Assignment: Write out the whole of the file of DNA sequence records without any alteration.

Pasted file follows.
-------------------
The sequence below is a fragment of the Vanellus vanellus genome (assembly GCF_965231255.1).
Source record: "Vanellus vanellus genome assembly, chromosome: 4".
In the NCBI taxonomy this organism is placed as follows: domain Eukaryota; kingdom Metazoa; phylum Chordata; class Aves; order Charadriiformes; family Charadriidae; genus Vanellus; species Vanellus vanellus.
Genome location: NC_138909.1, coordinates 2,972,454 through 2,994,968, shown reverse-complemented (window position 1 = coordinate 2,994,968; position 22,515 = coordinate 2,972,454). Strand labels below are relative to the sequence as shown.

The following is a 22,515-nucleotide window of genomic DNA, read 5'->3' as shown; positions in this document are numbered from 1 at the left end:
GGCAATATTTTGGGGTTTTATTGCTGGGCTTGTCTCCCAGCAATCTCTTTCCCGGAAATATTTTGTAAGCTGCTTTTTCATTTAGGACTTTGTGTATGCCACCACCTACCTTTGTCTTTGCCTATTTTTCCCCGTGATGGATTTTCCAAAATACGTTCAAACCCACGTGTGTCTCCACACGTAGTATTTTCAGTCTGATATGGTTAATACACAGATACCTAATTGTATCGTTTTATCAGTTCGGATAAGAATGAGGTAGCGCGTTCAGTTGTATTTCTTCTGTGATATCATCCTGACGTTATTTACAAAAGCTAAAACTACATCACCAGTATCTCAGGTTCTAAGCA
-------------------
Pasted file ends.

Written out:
The sequence below is a fragment of the Vanellus vanellus genome (assembly GCF_965231255.1).
Source record: "Vanellus vanellus genome assembly, chromosome: 4".
In the NCBI taxonomy this organism is placed as follows: domain Eukaryota; kingdom Metazoa; phylum Chordata; class Aves; order Charadriiformes; family Charadriidae; genus Vanellus; species Vanellus vanellus.
Genome location: NC_138909.1, coordinates 2,972,454 through 2,994,968, shown reverse-complemented (window position 1 = coordinate 2,994,968; position 22,515 = coordinate 2,972,454). Strand labels below are relative to the sequence as shown.

The following is a 22,515-nucleotide window of genomic DNA, read 5'->3' as shown; positions in this document are numbered from 1 at the left end:
GGCAATATTTTGGGGTTTTATTGCTGGGCTTGTCTCCCAGCAATCTCTTTCCCGGAAATATTTTGTAAGCTGCTTTTTCATTTAGGACTTTGTGTATGCCACCACCTACCTTTGTCTTTGCCTATTTTTCCCCGTGATGGATTTTCCAAAATACGTTCAAACCCACGTGTGTCTCCACACGTAGTATTTTCAGTCTGATATGGTTAATACACAGATACCTAATTGTATCGTTTTATCAGTTCGGATAAGAATGAGGTAGCGCGTTCAGTTGTATTTCTTCTGTGATATCATCCTGACGTTATTTACAAAAGCTAAAACTACATCACCAGTATCTCAGGTTCTAAGCA